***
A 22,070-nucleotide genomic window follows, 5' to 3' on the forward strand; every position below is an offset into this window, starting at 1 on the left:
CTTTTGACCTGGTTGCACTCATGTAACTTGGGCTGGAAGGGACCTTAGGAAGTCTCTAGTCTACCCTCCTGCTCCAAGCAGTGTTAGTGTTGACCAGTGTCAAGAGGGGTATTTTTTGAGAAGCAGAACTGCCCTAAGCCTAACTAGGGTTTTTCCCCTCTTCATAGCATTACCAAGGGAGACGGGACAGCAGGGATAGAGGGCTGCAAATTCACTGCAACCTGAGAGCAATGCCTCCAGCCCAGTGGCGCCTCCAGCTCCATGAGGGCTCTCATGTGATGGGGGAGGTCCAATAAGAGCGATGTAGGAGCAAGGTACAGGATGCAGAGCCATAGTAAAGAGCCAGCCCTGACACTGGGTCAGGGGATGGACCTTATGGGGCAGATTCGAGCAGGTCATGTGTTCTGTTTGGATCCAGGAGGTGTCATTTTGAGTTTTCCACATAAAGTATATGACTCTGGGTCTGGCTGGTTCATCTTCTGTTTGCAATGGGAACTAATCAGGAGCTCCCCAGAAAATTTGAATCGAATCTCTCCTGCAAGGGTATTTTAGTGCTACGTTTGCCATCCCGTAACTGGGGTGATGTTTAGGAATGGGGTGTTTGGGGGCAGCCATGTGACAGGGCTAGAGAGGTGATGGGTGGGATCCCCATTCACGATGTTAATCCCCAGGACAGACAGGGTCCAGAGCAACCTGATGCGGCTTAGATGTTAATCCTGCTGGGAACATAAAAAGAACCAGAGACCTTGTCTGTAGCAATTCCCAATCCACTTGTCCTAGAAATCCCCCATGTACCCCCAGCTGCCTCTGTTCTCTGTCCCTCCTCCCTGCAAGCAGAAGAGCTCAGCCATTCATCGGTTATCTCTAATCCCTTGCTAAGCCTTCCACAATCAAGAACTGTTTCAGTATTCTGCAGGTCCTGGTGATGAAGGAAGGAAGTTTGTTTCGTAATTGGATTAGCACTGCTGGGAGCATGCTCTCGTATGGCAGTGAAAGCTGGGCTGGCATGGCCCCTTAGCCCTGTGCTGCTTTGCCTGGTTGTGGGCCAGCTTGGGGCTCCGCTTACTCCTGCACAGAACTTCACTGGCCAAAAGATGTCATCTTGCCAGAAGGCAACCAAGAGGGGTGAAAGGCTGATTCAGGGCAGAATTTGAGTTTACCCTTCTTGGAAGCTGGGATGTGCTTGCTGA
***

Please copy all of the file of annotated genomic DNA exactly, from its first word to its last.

A 22,070-nucleotide genomic window follows, 5' to 3' on the forward strand; every position below is an offset into this window, starting at 1 on the left:
CTTTTGACCTGGTTGCACTCATGTAACTTGGGCTGGAAGGGACCTTAGGAAGTCTCTAGTCTACCCTCCTGCTCCAAGCAGTGTTAGTGTTGACCAGTGTCAAGAGGGGTATTTTTTGAGAAGCAGAACTGCCCTAAGCCTAACTAGGGTTTTTCCCCTCTTCATAGCATTACCAAGGGAGACGGGACAGCAGGGATAGAGGGCTGCAAATTCACTGCAACCTGAGAGCAATGCCTCCAGCCCAGTGGCGCCTCCAGCTCCATGAGGGCTCTCATGTGATGGGGGAGGTCCAATAAGAGCGATGTAGGAGCAAGGTACAGGATGCAGAGCCATAGTAAAGAGCCAGCCCTGACACTGGGTCAGGGGATGGACCTTATGGGGCAGATTCGAGCAGGTCATGTGTTCTGTTTGGATCCAGGAGGTGTCATTTTGAGTTTTCCACATAAAGTATATGACTCTGGGTCTGGCTGGTTCATCTTCTGTTTGCAATGGGAACTAATCAGGAGCTCCCCAGAAAATTTGAATCGAATCTCTCCTGCAAGGGTATTTTAGTGCTACGTTTGCCATCCCGTAACTGGGGTGATGTTTAGGAATGGGGTGTTTGGGGGCAGCCATGTGACAGGGCTAGAGAGGTGATGGGTGGGATCCCCATTCACGATGTTAATCCCCAGGACAGACAGGGTCCAGAGCAACCTGATGCGGCTTAGATGTTAATCCTGCTGGGAACATAAAAAGAACCAGAGACCTTGTCTGTAGCAATTCCCAATCCACTTGTCCTAGAAATCCCCCATGTACCCCCAGCTGCCTCTGTTCTCTGTCCCTCCTCCCTGCAAGCAGAAGAGCTCAGCCATTCATCGGTTATCTCTAATCCCTTGCTAAGCCTTCCACAATCAAGAACTGTTTCAGTATTCTGCAGGTCCTGGTGATGAAGGAAGGAAGTTTGTTTCGTAATTGGATTAGCACTGCTGGGAGCATGCTCTCGTATGGCAGTGAAAGCTGGGCTGGCATGGCCCCTTAGCCCTGTGCTGCTTTGCCTGGTTGTGGGCCAGCTTGGGGCTCCGCTTACTCCTGCACAGAACTTCACTGGCCAAAAGATGTCATCTTGCCAGAAGGCAACCAAGAGGGGTGAAAGGCTGATTCAGGGCAGAATTTGAGTTTACCCTTCTTGGAAGCTGGGATGTGCTTGCTGA